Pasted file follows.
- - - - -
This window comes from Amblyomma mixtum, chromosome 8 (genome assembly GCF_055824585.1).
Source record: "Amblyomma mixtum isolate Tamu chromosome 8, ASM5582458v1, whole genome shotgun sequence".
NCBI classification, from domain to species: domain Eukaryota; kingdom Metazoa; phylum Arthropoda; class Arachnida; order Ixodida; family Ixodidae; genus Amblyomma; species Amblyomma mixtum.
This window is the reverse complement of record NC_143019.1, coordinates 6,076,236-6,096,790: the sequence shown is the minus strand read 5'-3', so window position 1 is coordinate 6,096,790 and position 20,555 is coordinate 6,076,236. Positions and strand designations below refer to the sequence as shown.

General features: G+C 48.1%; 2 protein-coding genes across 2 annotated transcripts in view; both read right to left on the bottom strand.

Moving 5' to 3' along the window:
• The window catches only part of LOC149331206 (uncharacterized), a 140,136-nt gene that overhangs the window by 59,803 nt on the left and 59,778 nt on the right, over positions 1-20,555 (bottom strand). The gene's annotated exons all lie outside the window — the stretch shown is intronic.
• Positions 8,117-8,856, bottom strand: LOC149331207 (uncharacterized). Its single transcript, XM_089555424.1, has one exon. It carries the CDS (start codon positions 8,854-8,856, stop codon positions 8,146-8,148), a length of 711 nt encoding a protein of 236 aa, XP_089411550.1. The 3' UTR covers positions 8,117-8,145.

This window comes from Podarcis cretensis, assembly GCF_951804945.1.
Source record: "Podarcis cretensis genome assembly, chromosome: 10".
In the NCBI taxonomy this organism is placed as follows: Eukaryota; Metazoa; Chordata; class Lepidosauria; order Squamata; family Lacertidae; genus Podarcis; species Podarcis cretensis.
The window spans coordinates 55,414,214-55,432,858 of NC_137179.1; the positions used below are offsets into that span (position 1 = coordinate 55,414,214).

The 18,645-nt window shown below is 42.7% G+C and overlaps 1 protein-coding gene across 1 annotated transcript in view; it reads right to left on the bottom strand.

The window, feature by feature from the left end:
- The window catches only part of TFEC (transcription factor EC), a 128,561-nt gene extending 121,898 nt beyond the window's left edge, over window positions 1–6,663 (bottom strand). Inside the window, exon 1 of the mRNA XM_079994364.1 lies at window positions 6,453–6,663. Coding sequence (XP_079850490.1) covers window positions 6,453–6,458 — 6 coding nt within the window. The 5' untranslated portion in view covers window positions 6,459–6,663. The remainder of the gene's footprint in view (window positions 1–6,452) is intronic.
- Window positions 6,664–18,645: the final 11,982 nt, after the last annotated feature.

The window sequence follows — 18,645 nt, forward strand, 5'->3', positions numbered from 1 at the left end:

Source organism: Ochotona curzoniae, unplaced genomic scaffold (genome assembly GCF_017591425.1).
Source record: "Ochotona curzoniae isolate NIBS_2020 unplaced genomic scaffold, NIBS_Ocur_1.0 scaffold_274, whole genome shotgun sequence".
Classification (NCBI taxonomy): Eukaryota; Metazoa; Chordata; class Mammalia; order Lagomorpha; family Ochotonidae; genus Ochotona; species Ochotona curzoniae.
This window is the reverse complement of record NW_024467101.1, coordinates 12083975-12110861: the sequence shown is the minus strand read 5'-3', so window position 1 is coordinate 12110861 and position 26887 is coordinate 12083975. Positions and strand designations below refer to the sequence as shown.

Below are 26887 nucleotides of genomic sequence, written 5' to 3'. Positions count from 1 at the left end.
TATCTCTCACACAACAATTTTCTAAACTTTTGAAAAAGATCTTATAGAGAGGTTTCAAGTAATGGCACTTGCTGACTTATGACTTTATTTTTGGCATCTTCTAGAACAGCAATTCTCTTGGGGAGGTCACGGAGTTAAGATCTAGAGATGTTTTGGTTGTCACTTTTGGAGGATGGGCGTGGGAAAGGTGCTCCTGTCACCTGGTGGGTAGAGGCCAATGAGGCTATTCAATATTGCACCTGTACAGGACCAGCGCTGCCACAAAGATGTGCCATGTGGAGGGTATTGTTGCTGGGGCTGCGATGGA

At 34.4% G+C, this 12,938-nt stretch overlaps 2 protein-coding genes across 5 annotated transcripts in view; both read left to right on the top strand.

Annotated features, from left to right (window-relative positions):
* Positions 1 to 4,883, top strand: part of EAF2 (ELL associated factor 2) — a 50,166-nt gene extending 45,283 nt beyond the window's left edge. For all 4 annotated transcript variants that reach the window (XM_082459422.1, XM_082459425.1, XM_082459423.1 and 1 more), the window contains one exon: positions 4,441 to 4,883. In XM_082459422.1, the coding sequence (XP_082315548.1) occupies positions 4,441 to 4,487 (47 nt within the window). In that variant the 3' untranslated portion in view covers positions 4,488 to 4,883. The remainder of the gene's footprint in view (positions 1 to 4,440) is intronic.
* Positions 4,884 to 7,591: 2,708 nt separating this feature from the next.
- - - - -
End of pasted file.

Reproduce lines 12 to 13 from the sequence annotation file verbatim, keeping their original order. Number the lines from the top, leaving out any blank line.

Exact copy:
The window spans coordinates 55,414,214-55,432,858 of NC_137179.1; the positions used below are offsets into that span (position 1 = coordinate 55,414,214).

The 18,645-nt window shown below is 42.7% G+C and overlaps 1 protein-coding gene across 1 annotated transcript in view; it reads right to left on the bottom strand.